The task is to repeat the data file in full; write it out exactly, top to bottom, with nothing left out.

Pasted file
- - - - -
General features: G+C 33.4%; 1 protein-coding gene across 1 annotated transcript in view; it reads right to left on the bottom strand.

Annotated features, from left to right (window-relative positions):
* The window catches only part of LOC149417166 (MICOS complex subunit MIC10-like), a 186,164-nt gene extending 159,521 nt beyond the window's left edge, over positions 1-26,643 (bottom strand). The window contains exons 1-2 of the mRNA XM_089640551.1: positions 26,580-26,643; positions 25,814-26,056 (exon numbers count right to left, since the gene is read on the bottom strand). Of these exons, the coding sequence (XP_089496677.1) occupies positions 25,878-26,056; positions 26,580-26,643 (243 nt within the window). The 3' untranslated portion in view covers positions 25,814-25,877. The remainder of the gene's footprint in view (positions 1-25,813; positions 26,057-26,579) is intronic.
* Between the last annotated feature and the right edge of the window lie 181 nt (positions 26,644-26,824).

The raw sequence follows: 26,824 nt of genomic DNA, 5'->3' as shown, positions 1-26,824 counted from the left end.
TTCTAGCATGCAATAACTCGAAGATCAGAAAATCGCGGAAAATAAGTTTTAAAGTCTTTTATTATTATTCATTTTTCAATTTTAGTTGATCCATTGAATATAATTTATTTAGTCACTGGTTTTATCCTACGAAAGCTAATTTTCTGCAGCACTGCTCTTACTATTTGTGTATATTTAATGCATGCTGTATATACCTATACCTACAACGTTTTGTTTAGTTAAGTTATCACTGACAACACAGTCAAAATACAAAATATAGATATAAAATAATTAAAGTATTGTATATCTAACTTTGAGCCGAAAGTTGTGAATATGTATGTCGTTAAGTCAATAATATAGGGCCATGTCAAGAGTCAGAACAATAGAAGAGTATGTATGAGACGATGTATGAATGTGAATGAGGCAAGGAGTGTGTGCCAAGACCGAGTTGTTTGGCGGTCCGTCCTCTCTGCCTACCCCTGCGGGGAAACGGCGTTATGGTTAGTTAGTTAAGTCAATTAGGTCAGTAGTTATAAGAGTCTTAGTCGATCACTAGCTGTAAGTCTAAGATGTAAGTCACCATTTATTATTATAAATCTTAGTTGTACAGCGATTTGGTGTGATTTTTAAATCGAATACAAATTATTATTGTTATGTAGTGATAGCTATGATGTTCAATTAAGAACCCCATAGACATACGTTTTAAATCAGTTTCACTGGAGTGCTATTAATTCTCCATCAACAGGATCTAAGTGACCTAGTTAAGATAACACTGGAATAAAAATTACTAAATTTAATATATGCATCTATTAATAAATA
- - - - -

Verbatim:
General features: G+C 33.4%; 1 protein-coding gene across 1 annotated transcript in view; it reads right to left on the bottom strand.

Annotated features, from left to right (window-relative positions):
* The window catches only part of LOC149417166 (MICOS complex subunit MIC10-like), a 186,164-nt gene extending 159,521 nt beyond the window's left edge, over positions 1-26,643 (bottom strand). The window contains exons 1-2 of the mRNA XM_089640551.1: positions 26,580-26,643; positions 25,814-26,056 (exon numbers count right to left, since the gene is read on the bottom strand). Of these exons, the coding sequence (XP_089496677.1) occupies positions 25,878-26,056; positions 26,580-26,643 (243 nt within the window). The 3' untranslated portion in view covers positions 25,814-25,877. The remainder of the gene's footprint in view (positions 1-25,813; positions 26,057-26,579) is intronic.
* Between the last annotated feature and the right edge of the window lie 181 nt (positions 26,644-26,824).

The raw sequence follows: 26,824 nt of genomic DNA, 5'->3' as shown, positions 1-26,824 counted from the left end.
TTCTAGCATGCAATAACTCGAAGATCAGAAAATCGCGGAAAATAAGTTTTAAAGTCTTTTATTATTATTCATTTTTCAATTTTAGTTGATCCATTGAATATAATTTATTTAGTCACTGGTTTTATCCTACGAAAGCTAATTTTCTGCAGCACTGCTCTTACTATTTGTGTATATTTAATGCATGCTGTATATACCTATACCTACAACGTTTTGTTTAGTTAAGTTATCACTGACAACACAGTCAAAATACAAAATATAGATATAAAATAATTAAAGTATTGTATATCTAACTTTGAGCCGAAAGTTGTGAATATGTATGTCGTTAAGTCAATAATATAGGGCCATGTCAAGAGTCAGAACAATAGAAGAGTATGTATGAGACGATGTATGAATGTGAATGAGGCAAGGAGTGTGTGCCAAGACCGAGTTGTTTGGCGGTCCGTCCTCTCTGCCTACCCCTGCGGGGAAACGGCGTTATGGTTAGTTAGTTAAGTCAATTAGGTCAGTAGTTATAAGAGTCTTAGTCGATCACTAGCTGTAAGTCTAAGATGTAAGTCACCATTTATTATTATAAATCTTAGTTGTACAGCGATTTGGTGTGATTTTTAAATCGAATACAAATTATTATTGTTATGTAGTGATAGCTATGATGTTCAATTAAGAACCCCATAGACATACGTTTTAAATCAGTTTCACTGGAGTGCTATTAATTCTCCATCAACAGGATCTAAGTGACCTAGTTAAGATAACACTGGAATAAAAATTACTAAATTTAATATATGCATCTATTAATAAATA